Flash Fiction #232

dolphin

PHOTO PROMPT © Jean L. Hays

JUMPING FOR JOY

They’d done it!  They’d outlasted and outlived COVID19.   The world was back to as normal as it would get.

At last the borders were open.  They could finally re-visit Charleston.  They’d been three previous times, each visit finding something interesting in Old Town – The Market, haunted houses, Churches, and toured a submarine and an aircraft carrier, over at Patriots Point.  Twice they’d taken the boat to Fort Sumter.

Living near the Great Lakes, they were used to expanses of open water, but a lake trout breaking the surface did not compare to the joy of watching dolphins chasing the tour-boat.

***

Go to Rochelle’s Addicted to Purple site and use her Wednesday photo as a prompt to write a complete 100 word story.

friday-fictioneers-badge-web

They Don’t Speak English

Canadian Flag

One winter day at the JFK airport in New York, a couple waiting for their flight home to Texas noticed a strange pair of folks all bundled up in parkas, fur hats, heavy gloves and boots.

The Texan Lady, musing over where these strangely dressed people could be from, troubled her husband to the point he responded, ”I have no idea…why don’t you go ask them.”

We all know how curiosity can get the better of someone.

Boldly, she strolled up to the Odd Couple, and with all the charm of Texas, introduced herself:

“Hi, Where ya-all from?”

The heavily clad woman responded: “Saskatoon Saskatchewan.”

Smiling, the Texan replied: “That’s nice.”

As she returned to her husband, he asked: “Well, where they from?”

“Don’t know” she replied, “They don’t speak English.”

Saskatoon Saskatchewan is a city in Canada, and yes, the majority of Canadians speak English.

***

This Man’s Wife Wouldn’t Let Him Go With His Friends, So He Does This.

Four guys have been going on the same fishing trip for many years.

A few days before the group’s annual departure date, John’s wife puts her foot down and tells him he isn’t going. John’s fishing buddies are very upset that he can’t go, but what can they do?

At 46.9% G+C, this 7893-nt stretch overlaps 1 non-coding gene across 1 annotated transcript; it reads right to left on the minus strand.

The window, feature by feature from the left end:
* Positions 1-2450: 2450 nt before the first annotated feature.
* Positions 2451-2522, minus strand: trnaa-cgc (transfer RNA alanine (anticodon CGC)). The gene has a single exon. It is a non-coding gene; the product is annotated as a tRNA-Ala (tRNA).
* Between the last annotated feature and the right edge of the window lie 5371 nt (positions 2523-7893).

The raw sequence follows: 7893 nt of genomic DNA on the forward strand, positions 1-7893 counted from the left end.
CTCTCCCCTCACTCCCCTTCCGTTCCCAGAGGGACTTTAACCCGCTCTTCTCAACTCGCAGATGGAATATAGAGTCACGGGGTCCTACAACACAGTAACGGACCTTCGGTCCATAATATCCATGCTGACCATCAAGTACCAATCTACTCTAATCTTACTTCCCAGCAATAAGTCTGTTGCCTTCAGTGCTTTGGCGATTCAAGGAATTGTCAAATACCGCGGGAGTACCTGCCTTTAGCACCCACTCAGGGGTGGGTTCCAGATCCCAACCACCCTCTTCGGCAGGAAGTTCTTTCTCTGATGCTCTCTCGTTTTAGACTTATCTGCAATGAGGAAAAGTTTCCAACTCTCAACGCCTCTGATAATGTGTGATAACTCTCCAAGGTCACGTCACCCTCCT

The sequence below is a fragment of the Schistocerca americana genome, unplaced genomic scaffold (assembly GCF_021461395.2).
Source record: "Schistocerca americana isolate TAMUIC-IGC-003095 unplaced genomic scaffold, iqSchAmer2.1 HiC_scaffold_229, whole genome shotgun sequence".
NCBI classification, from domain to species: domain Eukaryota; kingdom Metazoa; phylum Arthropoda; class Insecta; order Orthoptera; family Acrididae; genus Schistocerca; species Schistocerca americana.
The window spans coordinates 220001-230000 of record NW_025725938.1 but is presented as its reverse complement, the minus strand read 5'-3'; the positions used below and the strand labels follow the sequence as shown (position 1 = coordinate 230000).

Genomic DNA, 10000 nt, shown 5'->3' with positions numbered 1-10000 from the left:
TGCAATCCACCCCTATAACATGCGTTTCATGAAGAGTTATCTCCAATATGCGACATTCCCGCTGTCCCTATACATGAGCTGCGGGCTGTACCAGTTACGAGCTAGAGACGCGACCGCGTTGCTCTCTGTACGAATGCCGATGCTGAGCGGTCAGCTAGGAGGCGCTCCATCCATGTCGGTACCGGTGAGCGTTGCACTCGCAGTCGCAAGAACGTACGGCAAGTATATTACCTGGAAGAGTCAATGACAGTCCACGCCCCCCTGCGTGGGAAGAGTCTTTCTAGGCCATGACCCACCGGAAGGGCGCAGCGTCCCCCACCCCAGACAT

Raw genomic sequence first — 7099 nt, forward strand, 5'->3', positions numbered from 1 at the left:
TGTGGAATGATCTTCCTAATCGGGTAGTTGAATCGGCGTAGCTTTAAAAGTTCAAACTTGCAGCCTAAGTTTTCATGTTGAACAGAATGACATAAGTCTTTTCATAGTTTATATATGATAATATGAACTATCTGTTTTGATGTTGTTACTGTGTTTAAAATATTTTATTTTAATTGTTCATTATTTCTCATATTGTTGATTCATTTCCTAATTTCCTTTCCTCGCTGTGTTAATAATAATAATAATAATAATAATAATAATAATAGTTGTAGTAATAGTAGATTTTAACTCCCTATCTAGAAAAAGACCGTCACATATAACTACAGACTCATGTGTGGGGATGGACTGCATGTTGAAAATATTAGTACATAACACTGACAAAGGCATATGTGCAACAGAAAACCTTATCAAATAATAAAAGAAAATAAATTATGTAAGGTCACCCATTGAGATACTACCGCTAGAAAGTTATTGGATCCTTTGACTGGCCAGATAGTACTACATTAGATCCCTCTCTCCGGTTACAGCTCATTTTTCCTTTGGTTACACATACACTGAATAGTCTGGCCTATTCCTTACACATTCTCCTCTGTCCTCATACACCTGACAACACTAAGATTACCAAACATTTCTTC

Two days later the three get to the camping site to find John sitting there with his tent set up, firewood gathered, and dinner cooking on the fire, drinking a cold beer.

“Heck John, how long you been here, and how did you talk your missus into letting you go?”

“Well, I’ve been here since last night. Yesterday evening, I was sitting in my recliner when my wife came up behind me, put her hands over my eyes, and asked, ‘Guess who?” I pulled her hands off, and there she was, wearing a nightie.

She took my hand and pulled me into the bedroom, where she’d lit candles and put rose petals all over the place. Well, she’s been reading 50 Shades of Grey.

On the bed she had handcuffs, and ropes! She told me to tie her up and cuff her to the bed, so I did.

And then she said, ‘Do whatever you want.

So, boys, here I am!

***

Orange Juice

A man comes home early from his job at the Orange Juice Factory.  “What’s wrong?” his wife asks.  “Why are you home so early?”  The man shakes his head and looks sad.  “I got canned this morning,” he admits.  His wife asks “Why?”  The husband shrugs and says.  “I just couldn’t concentrate.”

Pickle Jar

A man comes home early from his job at the pickle factory. “What’s wrong?” his wife asks. “Why are you home so early?” The man shakes his head and looks sad. “I did something stupid at work and got fired. I did something that I’ve wanted to do for a while. I stuck my penis in the pickle slicer.” “Oh my God, let me see it.” She examines it closely, but can find no injury or damage. “What happened to the pickle slicer?” “Oh, she got fired too.”

***

Once upon a time, a guy asked a girl to marry him. She said no. The guy lived happily ever after.

Novel Shipwrecks

Treasure Island

I read a trivia blog about shipwreck novels, and left a comment about Great Lakes shipwrecks, including Gordon Lightfoot’s The Wreck of the Edmund Fitzgerald, and one that was found in the sand of my home town’s beach. When the writer asked for details, I emailed him this double-barreled story.

65 years ago, there were a couple of boards which protruded from the sand, at one spot on our lovely beach. We kids tried to pull them out, but they were obviously attached to something heavy. Eventually, they disappeared – storm damage? Town works crew cut them for tourist safety?

Lighthouse

About twenty years ago, a couple of residents became interested in history and restoration. The abandoned lighthouse-keeper’s house on the offshore island was repaired, and little boat tours began. Someone must have remembered the boards on the beach. A group of archeologists from the University of Toronto arranged a dig. They had to design and build a coffer-dam to keep the waves out as they dug up that section of beach.